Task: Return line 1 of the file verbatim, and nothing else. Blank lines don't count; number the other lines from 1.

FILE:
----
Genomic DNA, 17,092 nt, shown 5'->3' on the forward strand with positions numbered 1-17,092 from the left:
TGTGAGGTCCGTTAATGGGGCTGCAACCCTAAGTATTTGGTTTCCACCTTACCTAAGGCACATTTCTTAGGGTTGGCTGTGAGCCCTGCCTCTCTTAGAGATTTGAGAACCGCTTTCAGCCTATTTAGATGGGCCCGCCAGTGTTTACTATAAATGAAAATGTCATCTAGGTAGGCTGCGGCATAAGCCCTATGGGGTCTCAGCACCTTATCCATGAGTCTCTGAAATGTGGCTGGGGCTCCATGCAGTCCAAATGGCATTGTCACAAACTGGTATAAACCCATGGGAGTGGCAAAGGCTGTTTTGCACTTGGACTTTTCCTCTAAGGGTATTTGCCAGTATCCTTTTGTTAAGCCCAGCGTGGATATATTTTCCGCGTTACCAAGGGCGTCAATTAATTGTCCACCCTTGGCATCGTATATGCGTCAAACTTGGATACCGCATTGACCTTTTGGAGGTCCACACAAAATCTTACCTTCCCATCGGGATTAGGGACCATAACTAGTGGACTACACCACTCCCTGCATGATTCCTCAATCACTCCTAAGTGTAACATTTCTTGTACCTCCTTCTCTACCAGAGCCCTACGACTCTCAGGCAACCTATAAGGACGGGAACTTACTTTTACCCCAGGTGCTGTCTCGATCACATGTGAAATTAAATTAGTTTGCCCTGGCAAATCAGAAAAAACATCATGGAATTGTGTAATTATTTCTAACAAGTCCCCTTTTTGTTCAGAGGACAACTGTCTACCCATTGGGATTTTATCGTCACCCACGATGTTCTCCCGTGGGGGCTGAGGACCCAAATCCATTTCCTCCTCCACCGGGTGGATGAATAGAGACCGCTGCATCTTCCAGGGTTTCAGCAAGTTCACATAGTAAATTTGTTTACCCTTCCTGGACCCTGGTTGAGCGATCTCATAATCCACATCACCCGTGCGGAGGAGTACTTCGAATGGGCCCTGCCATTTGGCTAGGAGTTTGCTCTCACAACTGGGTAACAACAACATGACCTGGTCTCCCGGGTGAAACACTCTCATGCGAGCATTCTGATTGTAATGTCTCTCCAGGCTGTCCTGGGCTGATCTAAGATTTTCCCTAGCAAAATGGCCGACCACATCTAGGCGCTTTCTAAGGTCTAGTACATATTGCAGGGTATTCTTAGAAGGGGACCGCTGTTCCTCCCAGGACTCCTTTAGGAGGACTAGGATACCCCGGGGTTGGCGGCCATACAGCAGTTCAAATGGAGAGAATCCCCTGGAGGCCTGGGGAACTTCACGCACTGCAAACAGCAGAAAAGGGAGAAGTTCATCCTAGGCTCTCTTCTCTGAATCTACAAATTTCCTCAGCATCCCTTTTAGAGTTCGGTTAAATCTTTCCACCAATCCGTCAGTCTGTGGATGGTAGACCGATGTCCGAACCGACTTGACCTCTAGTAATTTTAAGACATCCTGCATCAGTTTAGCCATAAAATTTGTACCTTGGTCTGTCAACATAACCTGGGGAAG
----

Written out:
Genomic DNA, 17,092 nt, shown 5'->3' on the forward strand with positions numbered 1-17,092 from the left: